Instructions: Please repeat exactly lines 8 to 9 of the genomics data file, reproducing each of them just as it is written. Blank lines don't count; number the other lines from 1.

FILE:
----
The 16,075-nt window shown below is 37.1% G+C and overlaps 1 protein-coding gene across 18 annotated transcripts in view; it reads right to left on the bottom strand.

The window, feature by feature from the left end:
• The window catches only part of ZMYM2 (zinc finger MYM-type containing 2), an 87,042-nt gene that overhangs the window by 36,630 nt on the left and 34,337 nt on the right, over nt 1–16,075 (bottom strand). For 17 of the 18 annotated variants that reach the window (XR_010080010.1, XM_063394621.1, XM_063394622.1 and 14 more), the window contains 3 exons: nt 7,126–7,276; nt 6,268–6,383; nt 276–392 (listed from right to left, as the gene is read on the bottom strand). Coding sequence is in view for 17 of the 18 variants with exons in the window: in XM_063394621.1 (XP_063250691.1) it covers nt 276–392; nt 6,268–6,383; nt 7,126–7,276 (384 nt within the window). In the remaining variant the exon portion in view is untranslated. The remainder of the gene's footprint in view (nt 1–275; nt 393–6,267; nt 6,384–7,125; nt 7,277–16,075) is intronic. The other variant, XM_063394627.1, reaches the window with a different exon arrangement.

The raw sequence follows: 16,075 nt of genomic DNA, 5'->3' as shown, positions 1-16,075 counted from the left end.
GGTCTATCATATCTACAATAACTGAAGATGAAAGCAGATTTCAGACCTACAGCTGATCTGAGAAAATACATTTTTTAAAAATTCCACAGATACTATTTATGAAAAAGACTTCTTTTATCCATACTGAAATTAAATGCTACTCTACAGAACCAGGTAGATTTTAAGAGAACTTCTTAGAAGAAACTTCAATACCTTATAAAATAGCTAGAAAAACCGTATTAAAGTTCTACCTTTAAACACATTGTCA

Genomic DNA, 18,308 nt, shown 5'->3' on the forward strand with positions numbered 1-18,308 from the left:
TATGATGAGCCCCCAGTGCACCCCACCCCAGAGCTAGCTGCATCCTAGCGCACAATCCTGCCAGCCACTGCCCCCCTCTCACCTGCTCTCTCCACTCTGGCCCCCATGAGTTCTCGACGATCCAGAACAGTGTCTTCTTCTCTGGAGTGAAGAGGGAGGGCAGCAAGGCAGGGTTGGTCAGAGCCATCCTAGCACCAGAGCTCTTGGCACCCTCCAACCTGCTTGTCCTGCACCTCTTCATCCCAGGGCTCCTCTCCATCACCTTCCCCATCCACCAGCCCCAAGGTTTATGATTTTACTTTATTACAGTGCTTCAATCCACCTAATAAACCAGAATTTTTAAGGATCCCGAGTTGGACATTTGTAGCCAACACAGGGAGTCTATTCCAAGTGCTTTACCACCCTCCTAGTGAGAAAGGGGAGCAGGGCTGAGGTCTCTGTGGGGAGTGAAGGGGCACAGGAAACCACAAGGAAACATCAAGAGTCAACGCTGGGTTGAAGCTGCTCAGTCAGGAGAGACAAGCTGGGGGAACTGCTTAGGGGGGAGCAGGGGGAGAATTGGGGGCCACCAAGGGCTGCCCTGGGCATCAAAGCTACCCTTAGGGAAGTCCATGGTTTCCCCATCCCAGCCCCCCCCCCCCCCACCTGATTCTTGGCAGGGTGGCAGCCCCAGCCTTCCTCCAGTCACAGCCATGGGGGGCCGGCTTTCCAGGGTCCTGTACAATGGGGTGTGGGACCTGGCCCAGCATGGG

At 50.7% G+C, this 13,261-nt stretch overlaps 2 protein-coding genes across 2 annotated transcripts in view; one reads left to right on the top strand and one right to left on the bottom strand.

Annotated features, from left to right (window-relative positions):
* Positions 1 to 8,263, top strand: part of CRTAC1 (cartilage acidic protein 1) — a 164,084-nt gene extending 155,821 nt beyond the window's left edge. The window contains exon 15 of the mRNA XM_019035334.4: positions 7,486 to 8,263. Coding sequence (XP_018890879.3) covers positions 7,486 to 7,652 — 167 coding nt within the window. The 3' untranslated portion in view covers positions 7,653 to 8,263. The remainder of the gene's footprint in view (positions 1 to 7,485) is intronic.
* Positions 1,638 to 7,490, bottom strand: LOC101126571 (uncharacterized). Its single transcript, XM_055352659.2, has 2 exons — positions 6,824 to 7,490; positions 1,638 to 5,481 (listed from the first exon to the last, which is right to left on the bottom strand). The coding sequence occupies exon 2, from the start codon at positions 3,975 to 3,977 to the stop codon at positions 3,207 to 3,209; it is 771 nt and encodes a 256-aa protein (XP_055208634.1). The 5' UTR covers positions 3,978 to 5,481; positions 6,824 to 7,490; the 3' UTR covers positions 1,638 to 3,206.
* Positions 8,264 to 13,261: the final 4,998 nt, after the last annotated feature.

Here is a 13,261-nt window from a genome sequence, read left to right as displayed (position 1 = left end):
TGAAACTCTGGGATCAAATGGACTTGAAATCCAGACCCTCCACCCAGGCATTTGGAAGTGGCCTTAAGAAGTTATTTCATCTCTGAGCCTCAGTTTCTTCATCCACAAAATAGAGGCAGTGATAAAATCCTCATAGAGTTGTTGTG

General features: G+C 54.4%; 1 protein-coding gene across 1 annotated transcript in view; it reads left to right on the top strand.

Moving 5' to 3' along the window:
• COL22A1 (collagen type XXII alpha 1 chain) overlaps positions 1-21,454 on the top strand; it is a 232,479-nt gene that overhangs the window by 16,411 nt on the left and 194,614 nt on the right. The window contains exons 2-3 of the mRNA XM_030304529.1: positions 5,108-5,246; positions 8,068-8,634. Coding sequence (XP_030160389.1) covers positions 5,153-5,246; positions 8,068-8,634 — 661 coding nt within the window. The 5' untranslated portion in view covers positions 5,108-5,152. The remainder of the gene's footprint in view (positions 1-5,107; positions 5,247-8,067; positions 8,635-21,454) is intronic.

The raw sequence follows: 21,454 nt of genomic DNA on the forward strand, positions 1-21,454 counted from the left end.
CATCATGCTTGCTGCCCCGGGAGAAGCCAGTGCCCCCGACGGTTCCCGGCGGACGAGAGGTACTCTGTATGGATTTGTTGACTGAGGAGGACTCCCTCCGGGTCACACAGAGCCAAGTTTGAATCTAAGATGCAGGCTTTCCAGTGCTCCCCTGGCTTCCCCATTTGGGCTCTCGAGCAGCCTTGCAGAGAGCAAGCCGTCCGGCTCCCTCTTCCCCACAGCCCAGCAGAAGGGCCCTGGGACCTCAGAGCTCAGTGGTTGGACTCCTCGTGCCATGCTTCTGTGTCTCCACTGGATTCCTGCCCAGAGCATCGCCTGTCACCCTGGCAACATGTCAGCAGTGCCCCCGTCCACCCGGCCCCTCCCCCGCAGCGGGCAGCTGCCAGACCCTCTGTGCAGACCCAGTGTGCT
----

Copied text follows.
At 50.7% G+C, this 13,261-nt stretch overlaps 2 protein-coding genes across 2 annotated transcripts in view; one reads left to right on the top strand and one right to left on the bottom strand.

Annotated features, from left to right (window-relative positions):